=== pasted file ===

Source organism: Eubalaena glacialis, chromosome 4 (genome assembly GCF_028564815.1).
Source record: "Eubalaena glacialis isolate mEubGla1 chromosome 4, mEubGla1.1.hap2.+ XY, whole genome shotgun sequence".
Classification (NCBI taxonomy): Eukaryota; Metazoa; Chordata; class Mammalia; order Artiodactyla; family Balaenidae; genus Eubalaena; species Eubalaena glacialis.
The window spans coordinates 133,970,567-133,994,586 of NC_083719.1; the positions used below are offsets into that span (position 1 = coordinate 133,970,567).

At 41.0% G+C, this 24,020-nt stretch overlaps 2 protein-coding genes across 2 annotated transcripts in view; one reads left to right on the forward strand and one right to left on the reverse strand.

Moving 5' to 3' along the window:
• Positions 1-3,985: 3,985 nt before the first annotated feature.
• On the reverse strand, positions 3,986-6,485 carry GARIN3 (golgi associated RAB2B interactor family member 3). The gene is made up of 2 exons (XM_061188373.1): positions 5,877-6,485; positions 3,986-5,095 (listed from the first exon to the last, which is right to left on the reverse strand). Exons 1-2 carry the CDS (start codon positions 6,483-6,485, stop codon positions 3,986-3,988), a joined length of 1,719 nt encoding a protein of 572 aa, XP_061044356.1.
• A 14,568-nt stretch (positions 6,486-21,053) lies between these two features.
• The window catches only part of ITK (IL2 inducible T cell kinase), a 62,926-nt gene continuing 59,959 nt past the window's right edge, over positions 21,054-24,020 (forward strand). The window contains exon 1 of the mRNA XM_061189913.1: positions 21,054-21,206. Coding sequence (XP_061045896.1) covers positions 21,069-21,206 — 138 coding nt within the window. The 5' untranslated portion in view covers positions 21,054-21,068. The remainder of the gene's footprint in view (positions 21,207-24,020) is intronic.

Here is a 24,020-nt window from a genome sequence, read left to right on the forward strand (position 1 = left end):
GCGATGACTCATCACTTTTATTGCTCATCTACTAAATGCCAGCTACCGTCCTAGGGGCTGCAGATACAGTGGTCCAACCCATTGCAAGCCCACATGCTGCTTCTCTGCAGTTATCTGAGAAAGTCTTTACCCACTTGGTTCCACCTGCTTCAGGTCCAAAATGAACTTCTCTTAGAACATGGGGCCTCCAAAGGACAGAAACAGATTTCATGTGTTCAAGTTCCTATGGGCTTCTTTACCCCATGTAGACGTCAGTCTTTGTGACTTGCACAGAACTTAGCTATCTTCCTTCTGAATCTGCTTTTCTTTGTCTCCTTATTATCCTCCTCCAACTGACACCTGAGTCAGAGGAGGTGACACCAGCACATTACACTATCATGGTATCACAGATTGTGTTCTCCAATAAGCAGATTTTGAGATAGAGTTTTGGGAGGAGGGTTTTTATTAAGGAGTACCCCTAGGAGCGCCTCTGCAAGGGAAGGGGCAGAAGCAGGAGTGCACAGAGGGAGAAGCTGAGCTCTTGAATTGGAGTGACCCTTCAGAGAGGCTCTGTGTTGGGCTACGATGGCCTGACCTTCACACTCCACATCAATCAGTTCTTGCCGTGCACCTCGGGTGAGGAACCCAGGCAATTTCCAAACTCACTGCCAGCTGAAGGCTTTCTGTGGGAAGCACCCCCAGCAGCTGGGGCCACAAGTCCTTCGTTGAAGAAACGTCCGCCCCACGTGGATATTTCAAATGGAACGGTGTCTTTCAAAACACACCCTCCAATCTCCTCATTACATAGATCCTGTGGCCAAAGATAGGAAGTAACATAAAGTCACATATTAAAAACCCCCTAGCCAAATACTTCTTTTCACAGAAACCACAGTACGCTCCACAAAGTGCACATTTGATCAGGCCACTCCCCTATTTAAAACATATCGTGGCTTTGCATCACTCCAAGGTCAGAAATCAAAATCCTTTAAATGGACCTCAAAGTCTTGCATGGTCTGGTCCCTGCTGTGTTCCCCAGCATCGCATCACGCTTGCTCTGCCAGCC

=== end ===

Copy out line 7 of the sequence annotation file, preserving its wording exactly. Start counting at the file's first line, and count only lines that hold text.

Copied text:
• Positions 1-3,985: 3,985 nt before the first annotated feature.